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Int J Epidemiol. 2015 Jun;44(3):906-18. doi: 10.1093/ije/dyv117. Epub 2015 Jul 2.

An enigma: why vitamin A supplementation does not always reduce mortality even though vitamin A deficiency is associated with increased mortality.

Author information

1
Research Center for Vitamins and Vaccines (CVIVA), Bandim Health Project, Statens Serum Institut, Copenhagen, Denmark, OPEN, Institute of Clinical Research, University of Southern Denmark / Odense University Hospital, Odense, Denmark, cb@ssi.dk.
2
Research Center for Vitamins and Vaccines (CVIVA), Bandim Health Project, Statens Serum Institut, Copenhagen, Denmark, Bandim Health Project, INDEPTH Network, Bissau, Guinea-Bissau and.
3
Department of Internal Medicine, Radboud University Medical Center, Nijmegen, The Netherlands.
4
Research Center for Vitamins and Vaccines (CVIVA), Bandim Health Project, Statens Serum Institut, Copenhagen, Denmark.

Abstract

BACKGROUND:

Vitamin A deficiency (VAD) is associated with increased mortality. To prevent VAD, WHO recommends high-dose vitamin A supplementation (VAS) every 4-6 months for children aged between 6 months and 5 years of age in countries at risk of VAD. The policy is based on randomized clinical trials (RCTs) conducted in the late 1980s and early 1990s. Recent RCTs indicate that the policy may have ceased to be beneficial. In addition, RCTs attempting to extend the benefits to younger children have yielded conflicting results. Stratified analyses suggest that whereas some subgroups benefit more than expected from VAS, other subgroups may experience negative effects.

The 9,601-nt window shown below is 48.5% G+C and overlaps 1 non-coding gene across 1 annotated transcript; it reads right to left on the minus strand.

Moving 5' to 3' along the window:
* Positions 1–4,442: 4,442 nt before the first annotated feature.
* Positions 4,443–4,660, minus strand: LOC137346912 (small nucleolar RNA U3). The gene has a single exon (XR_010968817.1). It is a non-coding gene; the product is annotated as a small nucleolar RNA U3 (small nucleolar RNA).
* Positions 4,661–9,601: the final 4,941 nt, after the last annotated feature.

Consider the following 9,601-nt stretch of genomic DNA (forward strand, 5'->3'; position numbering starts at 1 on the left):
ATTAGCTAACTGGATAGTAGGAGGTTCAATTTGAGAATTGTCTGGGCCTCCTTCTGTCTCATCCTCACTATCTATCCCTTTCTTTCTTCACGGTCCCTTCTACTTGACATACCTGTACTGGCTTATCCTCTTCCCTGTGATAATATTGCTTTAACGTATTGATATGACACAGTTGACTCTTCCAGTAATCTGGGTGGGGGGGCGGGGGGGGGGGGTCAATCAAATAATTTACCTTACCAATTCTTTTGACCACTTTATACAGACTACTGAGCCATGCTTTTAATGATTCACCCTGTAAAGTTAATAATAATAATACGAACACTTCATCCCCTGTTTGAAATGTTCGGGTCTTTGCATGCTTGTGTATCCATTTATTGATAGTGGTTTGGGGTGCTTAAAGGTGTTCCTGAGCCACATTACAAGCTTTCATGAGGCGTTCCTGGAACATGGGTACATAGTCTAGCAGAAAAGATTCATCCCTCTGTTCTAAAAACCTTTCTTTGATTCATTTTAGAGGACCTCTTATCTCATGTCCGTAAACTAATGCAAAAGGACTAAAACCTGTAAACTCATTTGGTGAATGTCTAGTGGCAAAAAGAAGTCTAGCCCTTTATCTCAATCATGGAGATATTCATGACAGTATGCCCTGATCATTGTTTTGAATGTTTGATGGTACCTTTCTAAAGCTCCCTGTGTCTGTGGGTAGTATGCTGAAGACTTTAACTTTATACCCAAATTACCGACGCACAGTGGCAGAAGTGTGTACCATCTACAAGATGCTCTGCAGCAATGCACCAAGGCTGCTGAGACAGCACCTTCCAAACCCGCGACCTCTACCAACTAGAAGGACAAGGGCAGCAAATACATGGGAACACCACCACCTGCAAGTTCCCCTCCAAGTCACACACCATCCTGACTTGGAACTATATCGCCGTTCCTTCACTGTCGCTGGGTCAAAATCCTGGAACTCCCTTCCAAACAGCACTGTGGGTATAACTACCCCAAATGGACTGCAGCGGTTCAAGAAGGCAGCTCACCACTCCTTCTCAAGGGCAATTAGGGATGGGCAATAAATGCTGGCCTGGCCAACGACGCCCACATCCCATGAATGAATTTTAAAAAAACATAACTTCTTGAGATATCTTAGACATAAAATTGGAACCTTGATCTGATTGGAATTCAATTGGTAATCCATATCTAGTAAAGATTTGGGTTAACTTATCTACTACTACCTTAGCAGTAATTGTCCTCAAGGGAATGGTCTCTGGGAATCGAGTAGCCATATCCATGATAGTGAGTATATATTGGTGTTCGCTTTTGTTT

METHODS AND RESULTS:

We reviewed the potential modifiers of the effect of VAS. The variable effect of VAS was not explained by underlying differences in VAD. Rather, the effect may depend on the sex of the child, the vaccine status and previous supplementation with vitamin A. Vitamin A is known to affect the Th1/Th2 balance and, in addition, recent evidence suggests that vitamin A may also induce epigenetic changes leading to down-regulation of the innate immune response. Thus VAS protects against VAD but has also important and long-lasting immunological effects, and the effect of providing VAS may vary depending on the state of the immune system.

CONCLUSIONS:

To design optimal VAS programmes which target those who benefit and avoid those harmed, more studies are needed. Work is ongoing to define whether neonatal VAS should be considered in subgroups. In the most recent RCT in older children, VAS doubled the mortality for males but halved mortality for females. Hence, we urgently need to re-assess the effect of VAS on older children in large-scale RCTs powered to study effect modification by sex and other potential effect modifiers, and with nested immunological studies.

KEYWORDS:

Vitamin A; child mortality; heterologous effects; vaccines

PMID:
26142161
PMCID:
PMC4521135
DOI:
10.1093/ije/dyv117
[Indexed for MEDLINE]
Free PMC Article

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